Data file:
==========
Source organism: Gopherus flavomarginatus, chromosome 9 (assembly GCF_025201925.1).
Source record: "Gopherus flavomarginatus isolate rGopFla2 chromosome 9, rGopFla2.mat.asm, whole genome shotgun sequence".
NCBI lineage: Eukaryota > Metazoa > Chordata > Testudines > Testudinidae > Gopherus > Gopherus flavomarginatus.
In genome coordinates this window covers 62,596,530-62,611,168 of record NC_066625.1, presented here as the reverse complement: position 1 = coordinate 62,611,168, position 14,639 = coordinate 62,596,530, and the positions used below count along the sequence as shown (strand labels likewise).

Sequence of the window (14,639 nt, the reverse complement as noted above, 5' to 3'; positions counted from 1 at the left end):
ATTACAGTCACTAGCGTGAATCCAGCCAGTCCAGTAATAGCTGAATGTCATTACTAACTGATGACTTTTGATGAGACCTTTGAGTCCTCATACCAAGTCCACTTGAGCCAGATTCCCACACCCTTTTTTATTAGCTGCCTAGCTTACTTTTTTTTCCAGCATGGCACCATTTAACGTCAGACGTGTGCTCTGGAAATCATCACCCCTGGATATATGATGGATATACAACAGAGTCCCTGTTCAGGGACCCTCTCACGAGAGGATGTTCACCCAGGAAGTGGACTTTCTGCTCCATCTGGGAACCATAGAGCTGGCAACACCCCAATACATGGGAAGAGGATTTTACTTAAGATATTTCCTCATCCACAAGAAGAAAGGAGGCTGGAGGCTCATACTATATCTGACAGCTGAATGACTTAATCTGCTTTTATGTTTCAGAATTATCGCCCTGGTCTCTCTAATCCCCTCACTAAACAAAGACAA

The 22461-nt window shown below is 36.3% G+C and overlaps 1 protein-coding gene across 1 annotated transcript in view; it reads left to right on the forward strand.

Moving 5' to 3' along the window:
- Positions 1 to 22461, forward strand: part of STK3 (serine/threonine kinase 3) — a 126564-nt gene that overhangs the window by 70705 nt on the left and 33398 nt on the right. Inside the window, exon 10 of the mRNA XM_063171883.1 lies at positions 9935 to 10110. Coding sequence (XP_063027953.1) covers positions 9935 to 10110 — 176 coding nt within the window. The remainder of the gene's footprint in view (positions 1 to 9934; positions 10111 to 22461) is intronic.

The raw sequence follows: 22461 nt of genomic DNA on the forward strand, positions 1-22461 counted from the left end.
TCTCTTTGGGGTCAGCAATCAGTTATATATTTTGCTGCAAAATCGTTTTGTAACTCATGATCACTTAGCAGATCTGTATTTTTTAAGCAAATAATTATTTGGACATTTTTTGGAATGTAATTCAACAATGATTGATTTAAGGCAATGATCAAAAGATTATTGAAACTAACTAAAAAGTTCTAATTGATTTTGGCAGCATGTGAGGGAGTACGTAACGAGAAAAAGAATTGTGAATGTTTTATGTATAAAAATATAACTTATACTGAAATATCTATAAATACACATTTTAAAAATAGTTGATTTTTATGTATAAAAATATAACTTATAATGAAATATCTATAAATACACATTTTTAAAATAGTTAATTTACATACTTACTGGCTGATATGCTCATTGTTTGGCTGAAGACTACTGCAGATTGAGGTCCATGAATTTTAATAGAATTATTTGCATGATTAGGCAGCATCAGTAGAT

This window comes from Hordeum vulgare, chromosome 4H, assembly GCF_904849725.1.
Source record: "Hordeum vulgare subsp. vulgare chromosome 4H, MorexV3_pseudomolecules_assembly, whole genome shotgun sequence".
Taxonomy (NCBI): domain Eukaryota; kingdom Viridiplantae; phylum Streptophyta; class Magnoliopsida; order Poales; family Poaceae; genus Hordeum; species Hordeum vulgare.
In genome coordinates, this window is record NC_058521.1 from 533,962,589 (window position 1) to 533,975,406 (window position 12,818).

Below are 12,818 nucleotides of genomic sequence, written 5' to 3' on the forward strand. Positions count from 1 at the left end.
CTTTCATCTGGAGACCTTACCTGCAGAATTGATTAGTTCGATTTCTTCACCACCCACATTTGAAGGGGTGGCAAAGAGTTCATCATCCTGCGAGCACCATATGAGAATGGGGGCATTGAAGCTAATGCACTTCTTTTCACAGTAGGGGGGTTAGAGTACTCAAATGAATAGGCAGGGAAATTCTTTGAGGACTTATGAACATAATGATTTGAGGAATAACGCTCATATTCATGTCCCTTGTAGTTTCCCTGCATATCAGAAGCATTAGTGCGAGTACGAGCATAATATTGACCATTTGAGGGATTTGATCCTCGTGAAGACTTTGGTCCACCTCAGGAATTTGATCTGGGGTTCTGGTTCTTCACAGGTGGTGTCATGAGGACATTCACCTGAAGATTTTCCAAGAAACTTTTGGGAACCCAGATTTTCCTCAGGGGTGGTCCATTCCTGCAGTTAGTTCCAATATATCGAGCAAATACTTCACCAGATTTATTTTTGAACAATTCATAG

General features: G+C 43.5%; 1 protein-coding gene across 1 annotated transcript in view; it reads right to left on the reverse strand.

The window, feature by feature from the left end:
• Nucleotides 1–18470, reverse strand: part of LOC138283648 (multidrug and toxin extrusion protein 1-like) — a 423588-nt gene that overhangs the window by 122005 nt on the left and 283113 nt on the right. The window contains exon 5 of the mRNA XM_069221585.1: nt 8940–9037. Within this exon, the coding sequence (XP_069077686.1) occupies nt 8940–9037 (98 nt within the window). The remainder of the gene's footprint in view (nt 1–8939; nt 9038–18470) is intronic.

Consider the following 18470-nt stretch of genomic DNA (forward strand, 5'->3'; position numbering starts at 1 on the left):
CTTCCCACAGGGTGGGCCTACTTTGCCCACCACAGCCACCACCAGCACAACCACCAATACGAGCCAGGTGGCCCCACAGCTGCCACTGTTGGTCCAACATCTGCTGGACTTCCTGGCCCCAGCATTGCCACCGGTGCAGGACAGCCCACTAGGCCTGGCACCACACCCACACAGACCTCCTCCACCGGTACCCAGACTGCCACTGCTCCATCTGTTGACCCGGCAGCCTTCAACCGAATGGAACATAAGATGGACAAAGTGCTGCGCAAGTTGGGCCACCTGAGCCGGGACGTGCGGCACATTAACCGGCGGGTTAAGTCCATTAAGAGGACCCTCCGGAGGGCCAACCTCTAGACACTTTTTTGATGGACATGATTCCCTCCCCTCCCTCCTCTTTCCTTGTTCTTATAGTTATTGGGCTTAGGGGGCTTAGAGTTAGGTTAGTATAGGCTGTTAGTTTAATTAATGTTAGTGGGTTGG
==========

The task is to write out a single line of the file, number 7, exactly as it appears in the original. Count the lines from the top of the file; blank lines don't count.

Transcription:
The 22461-nt window shown below is 36.3% G+C and overlaps 1 protein-coding gene across 1 annotated transcript in view; it reads left to right on the forward strand.